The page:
A fun one here for the word buffs! On Saturday, actor and aspiring etymologist Morgan Freeman conducted a panel discussion with his producing partner Lori McCreary, during which he chided her for wearing “a dress cut to here” when they first met. “She doesn’t want to be thought of as a pretty face,” he continued. “She wants to be thought of as serious. But you can’t get away from the short dresses.”
After moderator Mark Gordon pointed out the sexism inherent in such a remark, Freeman attempted to clear things up: “Sexist? Yeah. But I’m not misogynistic.”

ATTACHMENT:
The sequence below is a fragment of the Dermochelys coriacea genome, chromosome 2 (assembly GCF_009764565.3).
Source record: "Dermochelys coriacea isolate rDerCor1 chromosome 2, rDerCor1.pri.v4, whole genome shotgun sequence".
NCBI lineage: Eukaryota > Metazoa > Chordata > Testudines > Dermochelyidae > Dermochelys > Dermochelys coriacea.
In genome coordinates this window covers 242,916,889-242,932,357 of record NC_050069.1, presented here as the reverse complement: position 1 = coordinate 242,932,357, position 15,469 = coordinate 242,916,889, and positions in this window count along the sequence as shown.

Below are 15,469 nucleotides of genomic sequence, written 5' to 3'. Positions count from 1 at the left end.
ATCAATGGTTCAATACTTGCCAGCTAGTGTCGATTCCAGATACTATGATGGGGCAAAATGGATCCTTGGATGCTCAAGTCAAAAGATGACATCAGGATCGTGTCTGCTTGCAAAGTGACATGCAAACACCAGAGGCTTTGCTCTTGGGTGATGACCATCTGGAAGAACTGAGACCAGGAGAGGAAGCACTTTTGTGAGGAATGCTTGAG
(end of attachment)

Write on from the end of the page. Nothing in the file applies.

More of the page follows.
While misogyny is typically taken to mean hatred of women as opposed to merely being prejudiced or discriminatory, the distinction actually isn’t so clear. Reflecting the increasing overlap between the two terms, in 2012, the leading Australian dictionary changed the definition of misogyny to mean “entrenched prejudice” as opposed to pathological hatred. And, as the late New York Times language columnist William Safire pointed out back in 2008: “In 1989, the [Oxford English Dictionary definition of misogyny] was ‘hatred of women’; in the 2002 revision, the definition was broadened to ‘hatred or dislike of, or prejudice against women.’ Thus, sexist and misogynist are now in some respects synonymous.”
Etymology can be such a tricky thing, eh, Morgan?